Tag Archives: architect: Peep Jänes

Opera and ballet theatre

Peep Jänes, Henno Sepmann, Rein Kersten, Loona Kikkas, 1986. EAM 5.4.35

Tallinn’s new opera and ballet theatre was planned to be built in the area of Süda Street, in the intersection of Pärnu Road, Süda Street and the planned extension of Rävala Boulevard. Architects Peep Jänes and Henno Sepmann won the invited architectural competition in 1984. A year later, together with architects Rein Kersten and Loona Kikkas, they began designing an opera theatre that meets modern requirements. The project of the new opera house was grandiose. The most spectacular part of the building, the brightest in the evening, was to be the curved glass facade. A powerfully shaped stage tower was to crown the central part of the building To balance the scale of the building, the choice of materials and colours was modest: grey reflective glass, silver grey glazed brick and dolomite, to make the building look harmonious with the historical buildings and Tallinn Town Wall. The theatre building’s large hall with four balconies had to accommodate 1,100 spectators. The choice of the location of the monumental building caused an active discussion in the society; there were both passionate supporters and ardent opponents. The new opera and ballet theatre would have significantly changed the milieu of the Süda Street area, the existing buildings would have been demolished and a number of trees, including the protected ginkgo tree, would have been cut down. To preserve the ginkgo, a square was planned in front of the opera house. The design process for the new opera house, which lasted several years, ended in November 1988 and the building was never constructed. Text: Anna-Liiza Izbaš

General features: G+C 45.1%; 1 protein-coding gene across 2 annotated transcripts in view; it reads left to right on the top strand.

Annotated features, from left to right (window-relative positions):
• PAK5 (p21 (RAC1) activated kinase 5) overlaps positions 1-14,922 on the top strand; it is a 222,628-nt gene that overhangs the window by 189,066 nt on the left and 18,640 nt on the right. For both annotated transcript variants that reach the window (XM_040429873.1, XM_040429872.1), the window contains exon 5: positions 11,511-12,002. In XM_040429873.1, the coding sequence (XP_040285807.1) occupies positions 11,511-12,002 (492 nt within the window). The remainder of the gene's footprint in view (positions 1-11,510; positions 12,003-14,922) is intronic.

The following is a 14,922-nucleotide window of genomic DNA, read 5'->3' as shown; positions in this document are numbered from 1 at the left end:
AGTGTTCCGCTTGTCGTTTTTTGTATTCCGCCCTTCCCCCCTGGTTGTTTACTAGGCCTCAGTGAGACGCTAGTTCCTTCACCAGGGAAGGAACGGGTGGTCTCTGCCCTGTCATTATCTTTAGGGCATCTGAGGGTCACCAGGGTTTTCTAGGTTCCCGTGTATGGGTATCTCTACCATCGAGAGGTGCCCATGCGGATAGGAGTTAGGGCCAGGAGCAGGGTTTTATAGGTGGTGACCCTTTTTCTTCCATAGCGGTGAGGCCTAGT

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Tehvandi Ski Centre

Peep Jänes, Tõnu Mellik, Allan Murdmaa (drawing), 1974. MEA 4.6.2

This modern ski centre was built in southern Estonia by commission of the State Committee for Sports of the USSR, and was intended foremost for training Soviet winter athletes. Its location in Tehvandi, on the fringes of Otepää (Estonia’s “winter capital”), was a proper choice, offering a wealth of athletic opportunities amid a landscape of rolling hills. The architects’ vision of a modern centre embedded in an artificial hill, sketched here in perspective, was realised to almost exact detail. Architects’ manner of approaching their task was location-based. Copying Otepää’s hilly landscape, they nestled another spherical form into nature. The Space Race also had a certain influence on the structure’s relatively technical form. The Union of Estonian Architects gave the watercolour to the museum in 1993. Text: Sandra Mälk

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